Every year, designers worldwide mark their calendars for May 1st — not because it’s May Day, but because it’s time for the May 1 Reboot, when thousands of designers relaunch their personal/portfolio websites!
For many, it serves as a much-needed reminder to not let that key personal branding element languish, presenting a dated design aesthetic and stale projects to the world. It’s not hard to understand why so many of (myself definitely included) don’t regularly update our portfolio sites, but it can be a mistake — especially if you freelance.
This year, several Webflow-using designers decided to take up the May 1st Reboot challenge. Here’s 11 of the best we came across.
No bones about it: Aaron Grieve is a fantastic designer. We’ve featured his previous portfolio design in past articles, but he really brought his A-game to 2017’s May 1st Reboot.
Aaron keeps the overall aesthetic simple and straightforward, but adds a lot of personal flourishes with bright, bold colors and and expressive typography.
On his Work page, a smart hover effect teases what you’ll see on an individual project page. But in contrast to the simplicity of the site’s aesthetic, there’s a uniquely high-friction interaction model at play — to enter an individual project page, you have to drag and drop the corresponding circle into a particular location on the page. It’s an intriguing choice, but overall, Aaron’s really knocked his portfolio website out of the park here.
In stark contrast to Aaron’s boldly colorful design, web and mobile designer Andrei Dulcu opted for wide swathes of #FFF delicately broken by a light geometric sans and cool pastels for links and spare graphics.
It’s a great example of a merger of two (usually) distinct ways of thinking about a design portfolio website:
At first glance, Andrei’s reboot seems to subscribe to the first school of thought, but on scroll you quickly realize he’s building toward the later—and working in some really love screens from personal projects, like this:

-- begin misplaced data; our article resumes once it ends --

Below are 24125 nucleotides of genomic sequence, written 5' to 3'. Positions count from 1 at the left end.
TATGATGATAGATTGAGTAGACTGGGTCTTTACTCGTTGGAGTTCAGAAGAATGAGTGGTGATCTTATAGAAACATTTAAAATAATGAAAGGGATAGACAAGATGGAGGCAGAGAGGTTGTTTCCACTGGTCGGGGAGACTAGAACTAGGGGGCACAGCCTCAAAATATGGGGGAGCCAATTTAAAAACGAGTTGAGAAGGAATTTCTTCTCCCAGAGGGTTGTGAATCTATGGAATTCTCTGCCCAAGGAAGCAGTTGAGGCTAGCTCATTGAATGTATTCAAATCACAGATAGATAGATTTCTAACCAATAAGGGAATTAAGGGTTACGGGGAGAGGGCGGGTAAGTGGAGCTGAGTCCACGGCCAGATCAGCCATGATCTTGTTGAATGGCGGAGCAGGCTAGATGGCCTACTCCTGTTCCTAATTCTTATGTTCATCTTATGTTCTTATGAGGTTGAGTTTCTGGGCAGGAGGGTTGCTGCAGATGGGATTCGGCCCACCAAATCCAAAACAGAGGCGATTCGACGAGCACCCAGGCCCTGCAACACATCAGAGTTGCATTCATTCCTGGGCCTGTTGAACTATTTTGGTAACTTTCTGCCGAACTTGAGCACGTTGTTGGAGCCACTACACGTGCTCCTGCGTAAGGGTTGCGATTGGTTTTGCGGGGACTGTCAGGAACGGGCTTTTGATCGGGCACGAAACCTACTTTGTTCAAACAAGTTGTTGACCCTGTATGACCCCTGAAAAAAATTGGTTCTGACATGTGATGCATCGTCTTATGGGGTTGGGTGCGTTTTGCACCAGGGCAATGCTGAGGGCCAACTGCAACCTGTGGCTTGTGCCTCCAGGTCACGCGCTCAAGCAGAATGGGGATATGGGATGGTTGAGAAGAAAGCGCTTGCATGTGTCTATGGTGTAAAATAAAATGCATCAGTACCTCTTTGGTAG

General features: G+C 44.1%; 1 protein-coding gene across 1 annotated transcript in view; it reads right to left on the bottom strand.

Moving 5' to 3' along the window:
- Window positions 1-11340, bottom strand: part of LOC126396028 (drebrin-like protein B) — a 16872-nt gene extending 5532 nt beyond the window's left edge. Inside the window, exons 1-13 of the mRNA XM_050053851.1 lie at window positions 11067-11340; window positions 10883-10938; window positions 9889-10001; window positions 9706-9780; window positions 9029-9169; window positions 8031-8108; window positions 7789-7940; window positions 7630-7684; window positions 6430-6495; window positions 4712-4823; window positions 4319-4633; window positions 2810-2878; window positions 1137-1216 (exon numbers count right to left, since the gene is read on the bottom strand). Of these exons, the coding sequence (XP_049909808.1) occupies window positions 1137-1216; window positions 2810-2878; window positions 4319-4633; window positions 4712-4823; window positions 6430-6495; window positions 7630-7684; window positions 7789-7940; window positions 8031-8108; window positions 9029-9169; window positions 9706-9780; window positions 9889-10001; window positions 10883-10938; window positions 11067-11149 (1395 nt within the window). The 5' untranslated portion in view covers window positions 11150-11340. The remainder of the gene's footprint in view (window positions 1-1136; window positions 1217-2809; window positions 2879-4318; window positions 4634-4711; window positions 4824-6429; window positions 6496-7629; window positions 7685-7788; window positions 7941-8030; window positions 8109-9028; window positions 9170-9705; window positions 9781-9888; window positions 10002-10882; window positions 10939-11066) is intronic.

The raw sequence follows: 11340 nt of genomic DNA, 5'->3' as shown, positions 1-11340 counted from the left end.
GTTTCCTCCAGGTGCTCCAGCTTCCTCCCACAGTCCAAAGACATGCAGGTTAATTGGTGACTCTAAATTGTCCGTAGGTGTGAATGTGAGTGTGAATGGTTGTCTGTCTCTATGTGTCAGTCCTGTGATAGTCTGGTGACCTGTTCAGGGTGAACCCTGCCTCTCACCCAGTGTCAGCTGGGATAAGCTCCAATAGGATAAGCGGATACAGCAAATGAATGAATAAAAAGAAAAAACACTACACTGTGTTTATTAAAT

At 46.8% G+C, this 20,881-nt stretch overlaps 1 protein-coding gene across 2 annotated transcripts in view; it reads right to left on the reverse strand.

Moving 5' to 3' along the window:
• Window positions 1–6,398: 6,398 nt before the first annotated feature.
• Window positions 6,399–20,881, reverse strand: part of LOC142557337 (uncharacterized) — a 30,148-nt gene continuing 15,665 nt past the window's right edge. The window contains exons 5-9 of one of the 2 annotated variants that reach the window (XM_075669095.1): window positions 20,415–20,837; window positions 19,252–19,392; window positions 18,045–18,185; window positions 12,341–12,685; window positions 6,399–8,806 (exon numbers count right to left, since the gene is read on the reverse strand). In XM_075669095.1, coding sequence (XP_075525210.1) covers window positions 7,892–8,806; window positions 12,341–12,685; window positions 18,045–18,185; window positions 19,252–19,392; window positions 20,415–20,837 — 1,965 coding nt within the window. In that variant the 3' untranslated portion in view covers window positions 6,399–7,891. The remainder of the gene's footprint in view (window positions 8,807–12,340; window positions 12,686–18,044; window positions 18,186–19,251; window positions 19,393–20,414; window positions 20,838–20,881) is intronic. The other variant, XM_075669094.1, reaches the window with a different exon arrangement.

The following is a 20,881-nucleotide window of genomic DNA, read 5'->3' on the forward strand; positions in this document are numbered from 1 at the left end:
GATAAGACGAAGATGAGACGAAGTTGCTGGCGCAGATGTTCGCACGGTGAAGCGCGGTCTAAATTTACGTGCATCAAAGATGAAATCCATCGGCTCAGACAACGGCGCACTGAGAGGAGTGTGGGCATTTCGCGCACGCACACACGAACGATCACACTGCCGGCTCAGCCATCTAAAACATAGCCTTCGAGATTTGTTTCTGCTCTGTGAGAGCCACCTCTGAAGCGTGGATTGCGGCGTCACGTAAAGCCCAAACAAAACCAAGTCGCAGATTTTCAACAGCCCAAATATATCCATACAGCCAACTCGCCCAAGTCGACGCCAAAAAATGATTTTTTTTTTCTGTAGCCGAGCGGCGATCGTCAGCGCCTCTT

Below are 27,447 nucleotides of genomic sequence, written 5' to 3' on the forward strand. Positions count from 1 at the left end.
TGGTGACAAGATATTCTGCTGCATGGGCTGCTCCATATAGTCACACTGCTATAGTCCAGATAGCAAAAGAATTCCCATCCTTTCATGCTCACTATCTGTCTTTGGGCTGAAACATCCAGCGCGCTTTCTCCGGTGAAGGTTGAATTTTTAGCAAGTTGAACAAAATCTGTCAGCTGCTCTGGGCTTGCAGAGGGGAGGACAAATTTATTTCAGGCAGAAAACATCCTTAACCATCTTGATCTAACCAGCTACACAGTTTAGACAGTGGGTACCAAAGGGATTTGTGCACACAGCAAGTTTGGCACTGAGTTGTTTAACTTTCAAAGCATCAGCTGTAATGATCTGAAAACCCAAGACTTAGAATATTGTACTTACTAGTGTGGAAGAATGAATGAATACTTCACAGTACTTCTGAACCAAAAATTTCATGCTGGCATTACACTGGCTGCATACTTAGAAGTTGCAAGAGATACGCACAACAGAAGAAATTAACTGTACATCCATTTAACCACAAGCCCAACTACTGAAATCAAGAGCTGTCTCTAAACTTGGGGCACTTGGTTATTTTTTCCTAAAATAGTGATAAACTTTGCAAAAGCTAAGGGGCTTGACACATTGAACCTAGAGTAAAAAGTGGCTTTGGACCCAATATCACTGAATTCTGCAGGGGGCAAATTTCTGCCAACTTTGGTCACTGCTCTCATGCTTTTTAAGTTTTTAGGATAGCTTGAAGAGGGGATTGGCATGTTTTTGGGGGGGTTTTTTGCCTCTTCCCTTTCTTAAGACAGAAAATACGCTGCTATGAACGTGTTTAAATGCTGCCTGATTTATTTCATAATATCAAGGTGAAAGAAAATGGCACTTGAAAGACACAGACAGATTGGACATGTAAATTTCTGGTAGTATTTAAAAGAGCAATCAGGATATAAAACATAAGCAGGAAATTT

Readers of the Webflow blog and frequenters of our Forum know Vincent Bidaux’s work with Webflow quite well. He’s basically a walking encyclopedia of what you can do with Webflow (and occasionally, a little custom code), and his blog inb4.webflow enshrines a mix of incredibly useful Webflow tips and selected projects he’s built with Webflow — the latter typically showing you how to pull off some surprisingly powerful deliverables with our platform. The HTML5 Robot being a partcular favorite.
In keeping with Vincent’s encyclopedic wisdom, his blog is straightforward and informative, focusing more on the content than any visual fanciness.
Like Aaron Grieve above, Josh Overton’s design work has found its way into showcases here on the Webflow Blog more than once — a fact he proudly lists in the About Me section at the bottom of his site (thanks, Josh!).
From the lushly organic cinemagraph in the hero to the delightful rollovers on his fixed sidebar nav, Overton’s site is packed with lovingly wrought details — including the deep dives into his project work. Always nice to hear a bit of the design thinking behind those pixel-perfect designs!
Illustrator and UX/product designer Vanessa Colina may have taken a page from the Wider Webflow template, but she’s certainly made it her own by stripping away some of the more elaborate design elements, helping the visitor focus in on her work.
On her individual project pages, Colina keeps things simple again, typically preferring to drive you over to the site or product in question rather than walk you through her thought process. I’m sure there are more than a few hiring managers out there who’ll thank her for that.
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Even though he’s a (very) talented illustrator, Ryan took a stripped-down approach to his reboot, limiting it to a quick intro, links to his latest writings, and a few key pieces of design — then throwing in a little fun with draggable images.
Here’s Ryan on the thinking behind his reboot: